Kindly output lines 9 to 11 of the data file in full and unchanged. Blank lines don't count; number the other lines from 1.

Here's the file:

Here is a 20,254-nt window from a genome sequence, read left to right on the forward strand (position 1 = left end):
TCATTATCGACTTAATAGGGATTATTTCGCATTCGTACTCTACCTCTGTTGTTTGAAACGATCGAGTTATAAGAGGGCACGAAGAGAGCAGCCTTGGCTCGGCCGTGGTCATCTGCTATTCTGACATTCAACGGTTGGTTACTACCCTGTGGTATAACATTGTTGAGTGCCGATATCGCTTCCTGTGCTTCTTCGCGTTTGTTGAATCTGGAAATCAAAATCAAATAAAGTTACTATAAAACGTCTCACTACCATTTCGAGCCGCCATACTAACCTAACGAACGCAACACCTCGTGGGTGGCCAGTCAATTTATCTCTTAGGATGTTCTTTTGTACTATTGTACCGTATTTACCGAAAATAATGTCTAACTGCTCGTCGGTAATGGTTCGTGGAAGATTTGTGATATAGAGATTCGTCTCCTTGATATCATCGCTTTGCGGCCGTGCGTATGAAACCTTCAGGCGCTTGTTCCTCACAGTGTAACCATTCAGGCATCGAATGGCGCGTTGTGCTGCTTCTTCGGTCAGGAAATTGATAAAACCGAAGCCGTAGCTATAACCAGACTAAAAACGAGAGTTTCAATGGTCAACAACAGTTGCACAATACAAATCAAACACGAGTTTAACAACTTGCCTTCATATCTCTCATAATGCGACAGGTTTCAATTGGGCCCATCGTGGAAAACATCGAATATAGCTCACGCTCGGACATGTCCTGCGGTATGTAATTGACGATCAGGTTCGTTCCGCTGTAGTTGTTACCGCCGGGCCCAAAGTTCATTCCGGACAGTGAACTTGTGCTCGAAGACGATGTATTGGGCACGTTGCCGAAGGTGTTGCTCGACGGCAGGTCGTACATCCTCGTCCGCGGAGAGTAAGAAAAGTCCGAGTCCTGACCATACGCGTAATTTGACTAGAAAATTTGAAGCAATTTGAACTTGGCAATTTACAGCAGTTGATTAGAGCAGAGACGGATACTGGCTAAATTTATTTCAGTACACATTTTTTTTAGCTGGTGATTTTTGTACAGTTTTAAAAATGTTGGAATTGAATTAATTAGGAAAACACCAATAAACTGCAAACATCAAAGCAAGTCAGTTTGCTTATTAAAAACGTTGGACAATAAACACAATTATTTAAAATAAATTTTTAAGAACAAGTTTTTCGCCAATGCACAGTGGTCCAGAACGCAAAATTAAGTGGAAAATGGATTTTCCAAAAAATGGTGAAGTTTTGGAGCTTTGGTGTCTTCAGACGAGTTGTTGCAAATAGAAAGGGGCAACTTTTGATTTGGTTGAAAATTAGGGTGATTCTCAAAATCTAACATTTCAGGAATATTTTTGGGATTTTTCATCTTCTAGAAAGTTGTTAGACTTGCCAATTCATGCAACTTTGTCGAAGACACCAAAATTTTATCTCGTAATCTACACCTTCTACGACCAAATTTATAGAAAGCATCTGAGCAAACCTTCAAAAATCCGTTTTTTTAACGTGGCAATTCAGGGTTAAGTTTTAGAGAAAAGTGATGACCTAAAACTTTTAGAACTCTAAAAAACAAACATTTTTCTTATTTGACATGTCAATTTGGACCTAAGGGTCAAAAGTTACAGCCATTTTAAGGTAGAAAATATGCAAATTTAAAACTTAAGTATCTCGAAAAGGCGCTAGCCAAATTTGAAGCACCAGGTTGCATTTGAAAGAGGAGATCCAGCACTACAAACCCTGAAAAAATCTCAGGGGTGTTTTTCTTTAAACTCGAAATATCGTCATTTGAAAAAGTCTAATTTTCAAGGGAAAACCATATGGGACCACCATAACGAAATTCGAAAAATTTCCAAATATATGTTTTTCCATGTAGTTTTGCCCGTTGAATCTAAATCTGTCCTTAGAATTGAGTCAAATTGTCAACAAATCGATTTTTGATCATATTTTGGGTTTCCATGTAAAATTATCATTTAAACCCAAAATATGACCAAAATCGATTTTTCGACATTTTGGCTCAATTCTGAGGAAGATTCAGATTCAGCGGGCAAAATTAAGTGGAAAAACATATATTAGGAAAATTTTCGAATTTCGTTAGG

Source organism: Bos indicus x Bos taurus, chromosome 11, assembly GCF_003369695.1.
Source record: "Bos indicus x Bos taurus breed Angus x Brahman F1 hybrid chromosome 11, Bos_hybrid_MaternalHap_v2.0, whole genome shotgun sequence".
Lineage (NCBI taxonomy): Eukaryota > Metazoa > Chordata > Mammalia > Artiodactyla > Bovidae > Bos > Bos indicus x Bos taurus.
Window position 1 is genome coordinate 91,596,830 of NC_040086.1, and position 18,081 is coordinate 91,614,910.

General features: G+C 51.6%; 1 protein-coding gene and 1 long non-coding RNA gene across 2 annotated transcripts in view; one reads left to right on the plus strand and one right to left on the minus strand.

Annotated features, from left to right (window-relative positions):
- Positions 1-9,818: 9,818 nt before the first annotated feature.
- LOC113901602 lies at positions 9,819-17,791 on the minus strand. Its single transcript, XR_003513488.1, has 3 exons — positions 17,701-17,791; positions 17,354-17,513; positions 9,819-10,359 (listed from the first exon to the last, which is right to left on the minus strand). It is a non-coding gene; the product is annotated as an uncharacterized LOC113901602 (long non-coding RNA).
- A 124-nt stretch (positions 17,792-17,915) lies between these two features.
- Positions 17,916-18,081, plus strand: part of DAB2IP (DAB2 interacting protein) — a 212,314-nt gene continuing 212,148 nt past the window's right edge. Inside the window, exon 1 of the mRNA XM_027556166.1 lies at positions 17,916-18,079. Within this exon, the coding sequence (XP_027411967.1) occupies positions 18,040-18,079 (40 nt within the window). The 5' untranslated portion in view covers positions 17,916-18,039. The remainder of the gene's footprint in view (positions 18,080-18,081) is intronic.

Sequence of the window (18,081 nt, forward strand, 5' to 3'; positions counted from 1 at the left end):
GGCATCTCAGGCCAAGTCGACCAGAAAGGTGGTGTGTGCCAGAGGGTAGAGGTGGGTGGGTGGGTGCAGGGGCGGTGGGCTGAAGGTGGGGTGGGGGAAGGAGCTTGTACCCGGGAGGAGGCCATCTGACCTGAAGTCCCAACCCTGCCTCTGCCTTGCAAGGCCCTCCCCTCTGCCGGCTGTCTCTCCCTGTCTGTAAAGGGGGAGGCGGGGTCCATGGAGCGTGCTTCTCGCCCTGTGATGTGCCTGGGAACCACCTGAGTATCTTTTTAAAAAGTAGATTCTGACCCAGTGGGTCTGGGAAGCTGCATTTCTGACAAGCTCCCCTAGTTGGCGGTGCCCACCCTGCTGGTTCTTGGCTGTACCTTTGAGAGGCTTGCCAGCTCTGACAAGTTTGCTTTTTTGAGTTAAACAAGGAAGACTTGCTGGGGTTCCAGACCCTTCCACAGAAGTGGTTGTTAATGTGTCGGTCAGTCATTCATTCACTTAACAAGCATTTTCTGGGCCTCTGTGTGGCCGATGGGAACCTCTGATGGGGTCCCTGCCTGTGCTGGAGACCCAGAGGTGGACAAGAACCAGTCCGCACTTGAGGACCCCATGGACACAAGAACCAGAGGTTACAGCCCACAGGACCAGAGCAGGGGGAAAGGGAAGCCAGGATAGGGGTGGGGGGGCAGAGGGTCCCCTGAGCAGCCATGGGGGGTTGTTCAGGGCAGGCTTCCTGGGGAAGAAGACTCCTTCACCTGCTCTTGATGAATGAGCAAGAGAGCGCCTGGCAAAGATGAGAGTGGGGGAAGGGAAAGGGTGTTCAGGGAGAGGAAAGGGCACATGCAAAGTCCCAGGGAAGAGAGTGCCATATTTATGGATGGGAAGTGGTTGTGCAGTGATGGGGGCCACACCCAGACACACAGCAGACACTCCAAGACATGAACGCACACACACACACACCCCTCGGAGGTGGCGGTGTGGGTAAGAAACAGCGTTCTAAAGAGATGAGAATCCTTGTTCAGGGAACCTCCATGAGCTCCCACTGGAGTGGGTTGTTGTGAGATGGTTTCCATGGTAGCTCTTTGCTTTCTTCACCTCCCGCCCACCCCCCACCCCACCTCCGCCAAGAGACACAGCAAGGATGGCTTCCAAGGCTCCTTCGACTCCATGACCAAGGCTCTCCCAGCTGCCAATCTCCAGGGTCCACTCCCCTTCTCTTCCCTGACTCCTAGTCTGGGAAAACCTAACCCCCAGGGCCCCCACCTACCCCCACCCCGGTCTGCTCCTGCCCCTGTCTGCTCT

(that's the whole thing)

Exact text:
- Positions 1-9,818: 9,818 nt before the first annotated feature.
- LOC113901602 lies at positions 9,819-17,791 on the minus strand. Its single transcript, XR_003513488.1, has 3 exons — positions 17,701-17,791; positions 17,354-17,513; positions 9,819-10,359 (listed from the first exon to the last, which is right to left on the minus strand). It is a non-coding gene; the product is annotated as an uncharacterized LOC113901602 (long non-coding RNA).
- A 124-nt stretch (positions 17,792-17,915) lies between these two features.